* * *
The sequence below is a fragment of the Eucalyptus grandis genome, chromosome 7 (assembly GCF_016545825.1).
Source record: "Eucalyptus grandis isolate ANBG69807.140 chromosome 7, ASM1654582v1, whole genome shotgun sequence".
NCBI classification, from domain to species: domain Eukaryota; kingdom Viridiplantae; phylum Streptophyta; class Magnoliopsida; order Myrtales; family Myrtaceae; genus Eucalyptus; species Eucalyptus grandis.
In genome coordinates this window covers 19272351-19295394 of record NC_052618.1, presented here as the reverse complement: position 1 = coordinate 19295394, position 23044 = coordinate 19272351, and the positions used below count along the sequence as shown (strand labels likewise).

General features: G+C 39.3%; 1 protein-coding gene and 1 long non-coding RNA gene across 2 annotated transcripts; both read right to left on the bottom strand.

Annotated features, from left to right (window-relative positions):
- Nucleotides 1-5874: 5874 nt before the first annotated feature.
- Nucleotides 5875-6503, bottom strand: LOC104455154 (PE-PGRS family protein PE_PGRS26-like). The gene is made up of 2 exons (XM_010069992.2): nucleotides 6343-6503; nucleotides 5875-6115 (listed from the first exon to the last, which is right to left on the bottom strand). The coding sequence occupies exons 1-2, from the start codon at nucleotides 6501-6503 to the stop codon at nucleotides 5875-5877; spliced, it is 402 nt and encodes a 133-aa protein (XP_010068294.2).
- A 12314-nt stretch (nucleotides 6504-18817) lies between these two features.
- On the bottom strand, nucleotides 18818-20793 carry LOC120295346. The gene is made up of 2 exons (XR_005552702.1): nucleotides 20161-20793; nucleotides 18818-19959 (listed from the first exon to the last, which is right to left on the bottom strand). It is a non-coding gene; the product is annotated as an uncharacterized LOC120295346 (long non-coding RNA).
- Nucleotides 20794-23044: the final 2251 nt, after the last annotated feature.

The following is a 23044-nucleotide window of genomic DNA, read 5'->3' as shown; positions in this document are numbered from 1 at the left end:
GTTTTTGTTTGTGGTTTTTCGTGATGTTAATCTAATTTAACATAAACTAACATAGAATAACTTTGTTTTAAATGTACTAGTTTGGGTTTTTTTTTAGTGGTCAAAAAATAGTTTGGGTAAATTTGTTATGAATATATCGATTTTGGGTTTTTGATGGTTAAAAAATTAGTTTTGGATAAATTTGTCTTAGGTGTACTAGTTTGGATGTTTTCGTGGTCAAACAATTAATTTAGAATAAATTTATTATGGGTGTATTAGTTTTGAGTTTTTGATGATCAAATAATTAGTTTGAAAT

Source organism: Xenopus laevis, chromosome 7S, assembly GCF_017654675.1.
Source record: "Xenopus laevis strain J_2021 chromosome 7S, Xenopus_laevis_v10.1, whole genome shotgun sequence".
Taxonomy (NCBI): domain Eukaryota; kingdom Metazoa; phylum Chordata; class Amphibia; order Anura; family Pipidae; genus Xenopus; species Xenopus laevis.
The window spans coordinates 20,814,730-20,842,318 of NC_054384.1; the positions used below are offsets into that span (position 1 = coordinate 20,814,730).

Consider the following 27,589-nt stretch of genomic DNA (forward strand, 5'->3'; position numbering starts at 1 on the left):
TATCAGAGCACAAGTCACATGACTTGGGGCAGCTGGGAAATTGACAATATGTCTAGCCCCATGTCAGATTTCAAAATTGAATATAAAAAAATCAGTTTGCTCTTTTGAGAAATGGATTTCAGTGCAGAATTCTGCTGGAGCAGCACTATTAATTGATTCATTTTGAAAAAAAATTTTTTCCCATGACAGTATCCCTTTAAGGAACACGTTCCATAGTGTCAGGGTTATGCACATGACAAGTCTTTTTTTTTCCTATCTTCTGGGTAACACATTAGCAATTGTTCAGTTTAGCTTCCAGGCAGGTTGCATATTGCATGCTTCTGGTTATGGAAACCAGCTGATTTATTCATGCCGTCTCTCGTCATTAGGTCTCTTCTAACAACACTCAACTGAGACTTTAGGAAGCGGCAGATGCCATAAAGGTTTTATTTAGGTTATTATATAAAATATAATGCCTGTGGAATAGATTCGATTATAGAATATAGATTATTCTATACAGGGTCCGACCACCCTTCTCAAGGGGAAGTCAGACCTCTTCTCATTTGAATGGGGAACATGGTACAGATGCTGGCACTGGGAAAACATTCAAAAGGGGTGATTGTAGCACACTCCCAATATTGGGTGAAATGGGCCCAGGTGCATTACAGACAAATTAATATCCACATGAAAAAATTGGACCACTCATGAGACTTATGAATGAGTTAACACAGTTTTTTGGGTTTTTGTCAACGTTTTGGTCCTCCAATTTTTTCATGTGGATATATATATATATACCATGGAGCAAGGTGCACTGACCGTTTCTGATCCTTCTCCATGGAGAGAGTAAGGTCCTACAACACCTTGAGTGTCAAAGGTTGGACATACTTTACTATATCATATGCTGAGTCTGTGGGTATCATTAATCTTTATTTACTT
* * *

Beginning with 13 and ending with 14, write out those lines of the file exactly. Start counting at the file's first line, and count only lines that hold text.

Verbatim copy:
GTTTTTGTTTGTGGTTTTTCGTGATGTTAATCTAATTTAACATAAACTAACATAGAATAACTTTGTTTTAAATGTACTAGTTTGGGTTTTTTTTTAGTGGTCAAAAAATAGTTTGGGTAAATTTGTTATGAATATATCGATTTTGGGTTTTTGATGGTTAAAAAATTAGTTTTGGATAAATTTGTCTTAGGTGTACTAGTTTGGATGTTTTCGTGGTCAAACAATTAATTTAGAATAAATTTATTATGGGTGTATTAGTTTTGAGTTTTTGATGATCAAATAATTAGTTTGAAAT

Source organism: Xenopus laevis, chromosome 7S, assembly GCF_017654675.1.